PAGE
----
Cleeton v. SIU Healthcare, Inc.
When he was 17 years old, Donald incurred a cervical cord injury, which left him quadriplegic. To reduce Donald’s involuntary muscle spasms, Dr. Espinosa implanted a Medtronic SynchroMed II Infusion System, a programmable pump that delivered doses of baclofen into the intrathecal space of Donald’s spine. The pump was managed by SIU Neurology and required regular refills. A routine refill went wrong, resulting in holes in the pump. Donald died days later.In a wrongful death action, the appellate court affirmed the denial of the plaintiff’s motion under the Code of Civil Procedure, 735 ILCS 5/2-402, to convert a respondent in discovery (Dr. Bakir) to a defendant. Bakir, a pulmonary critical care specialist, was Donald’s supervising physician in the ICU.The Illinois Supreme Court reversed. The plaintiff attached a certificate of merit in which a doctor opined that, within a reasonable degree of medical certainty, Dr. Bakir deviated from the standard of care. The affidavit may not have stated the specific standard of care from which Dr. Bakir deviated, but it did provide the court with sufficient information about what Dr. Bakir failed to do based upon a reasonable degree of medical certainty—timely recognize that Donald suffered from baclofen withdrawal syndrome, timely order treatment, and timely administer that treatment. The trial court mistakenly required evidence that would establish more than a reasonable probability that the defendant could be liable. View "Cleeton v. SIU Healthcare, Inc." on Justia Law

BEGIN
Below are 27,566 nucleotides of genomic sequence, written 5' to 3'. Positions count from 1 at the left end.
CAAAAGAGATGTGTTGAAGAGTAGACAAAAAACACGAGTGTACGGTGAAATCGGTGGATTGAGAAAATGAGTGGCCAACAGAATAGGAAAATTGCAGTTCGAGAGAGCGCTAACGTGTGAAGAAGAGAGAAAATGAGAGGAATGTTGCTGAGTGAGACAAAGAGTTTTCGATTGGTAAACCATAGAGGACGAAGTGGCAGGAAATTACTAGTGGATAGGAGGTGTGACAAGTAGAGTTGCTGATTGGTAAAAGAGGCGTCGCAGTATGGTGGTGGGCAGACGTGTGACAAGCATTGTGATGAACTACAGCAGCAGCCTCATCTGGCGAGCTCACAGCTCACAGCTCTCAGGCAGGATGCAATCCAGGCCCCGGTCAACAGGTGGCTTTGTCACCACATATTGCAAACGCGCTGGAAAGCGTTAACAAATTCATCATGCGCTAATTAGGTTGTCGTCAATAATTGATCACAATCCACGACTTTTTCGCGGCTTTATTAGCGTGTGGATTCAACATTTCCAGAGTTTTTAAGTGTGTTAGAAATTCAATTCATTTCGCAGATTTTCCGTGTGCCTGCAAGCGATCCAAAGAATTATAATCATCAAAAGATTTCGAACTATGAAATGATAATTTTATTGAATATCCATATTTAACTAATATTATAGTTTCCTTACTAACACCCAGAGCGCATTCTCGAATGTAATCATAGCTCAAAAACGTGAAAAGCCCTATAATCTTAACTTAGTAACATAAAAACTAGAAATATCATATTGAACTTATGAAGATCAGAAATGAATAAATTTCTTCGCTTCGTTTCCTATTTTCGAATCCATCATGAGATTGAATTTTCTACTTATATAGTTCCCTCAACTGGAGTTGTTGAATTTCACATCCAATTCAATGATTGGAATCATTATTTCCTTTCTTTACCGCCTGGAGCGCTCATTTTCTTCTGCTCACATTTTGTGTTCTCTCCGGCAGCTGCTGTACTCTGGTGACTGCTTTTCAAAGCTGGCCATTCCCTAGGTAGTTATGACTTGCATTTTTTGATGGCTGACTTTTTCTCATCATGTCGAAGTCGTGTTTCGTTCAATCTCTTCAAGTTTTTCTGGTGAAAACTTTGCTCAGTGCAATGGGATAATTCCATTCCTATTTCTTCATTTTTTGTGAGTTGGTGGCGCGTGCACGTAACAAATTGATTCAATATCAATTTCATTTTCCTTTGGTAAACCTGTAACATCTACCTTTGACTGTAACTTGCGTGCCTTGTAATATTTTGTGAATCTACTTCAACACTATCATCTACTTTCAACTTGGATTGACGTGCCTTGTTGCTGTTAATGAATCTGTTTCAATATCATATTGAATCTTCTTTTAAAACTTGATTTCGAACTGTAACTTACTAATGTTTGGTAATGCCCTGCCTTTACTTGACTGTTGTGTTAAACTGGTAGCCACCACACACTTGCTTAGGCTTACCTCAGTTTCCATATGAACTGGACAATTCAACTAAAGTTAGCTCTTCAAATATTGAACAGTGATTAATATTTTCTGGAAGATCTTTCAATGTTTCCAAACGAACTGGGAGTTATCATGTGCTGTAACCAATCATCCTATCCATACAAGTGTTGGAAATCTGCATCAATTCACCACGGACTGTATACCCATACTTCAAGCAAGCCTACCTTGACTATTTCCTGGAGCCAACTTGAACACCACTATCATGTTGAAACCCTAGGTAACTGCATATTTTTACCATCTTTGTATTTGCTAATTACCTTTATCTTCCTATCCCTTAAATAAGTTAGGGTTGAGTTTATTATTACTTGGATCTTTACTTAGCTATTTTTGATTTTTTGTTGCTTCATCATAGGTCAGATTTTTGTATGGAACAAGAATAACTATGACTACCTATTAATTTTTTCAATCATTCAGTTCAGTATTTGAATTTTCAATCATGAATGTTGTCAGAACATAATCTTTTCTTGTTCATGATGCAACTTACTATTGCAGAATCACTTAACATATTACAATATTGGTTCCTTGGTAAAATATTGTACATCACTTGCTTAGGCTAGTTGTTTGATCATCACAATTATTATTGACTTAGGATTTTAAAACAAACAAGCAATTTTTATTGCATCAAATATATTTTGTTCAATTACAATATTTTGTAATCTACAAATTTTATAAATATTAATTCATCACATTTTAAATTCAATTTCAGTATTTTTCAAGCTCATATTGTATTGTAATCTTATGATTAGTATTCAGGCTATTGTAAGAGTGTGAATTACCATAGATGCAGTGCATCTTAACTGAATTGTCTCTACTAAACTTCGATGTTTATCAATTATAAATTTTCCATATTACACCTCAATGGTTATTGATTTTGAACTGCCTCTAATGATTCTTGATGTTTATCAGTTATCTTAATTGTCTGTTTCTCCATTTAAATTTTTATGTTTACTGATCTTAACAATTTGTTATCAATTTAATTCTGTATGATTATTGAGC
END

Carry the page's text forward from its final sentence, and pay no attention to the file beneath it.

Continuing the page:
Ex parte Victor Chin, M.D., and Sportsmed Orthopedic Specialists, P.C.
Victor Chin, M.D., and Sportsmed Orthopedic Specialists, P.C. (collectively "the Sportsmed defendants"), were defendants in an action brought by their patient, Malik Woodard. Woodard alleged that, against his wishes, Dr. Chin obtained records of Woodard's prior psychological treatment. The Sportsmed defendants sought mandamus relief from: (1) the circuit court's order denying their motion to change venue based on the Alabama Medical Liability Act and the Alabama Medical Liability Act of 1987 (collectively "AMLA"); and (2) the court's order prohibiting them from using the psychological records (and certain related documents) in the case and requiring them to return or destroy those records and documents ("the protective order"). As to the venue order, the Alabama Supreme Court denied the petition because the Sportsmed defendants did not argue that the complaint did not support an inference that Dr. Chin had no medical reason for obtaining the psychological records. As to the protective order, the Supreme Court denied the petition because the Sportsmed defendants did not demonstrate that the order was subject to mandamus review. View "Ex parte Victor Chin, M.D., and Sportsmed Orthopedic Specialists, P.C." on Justia Law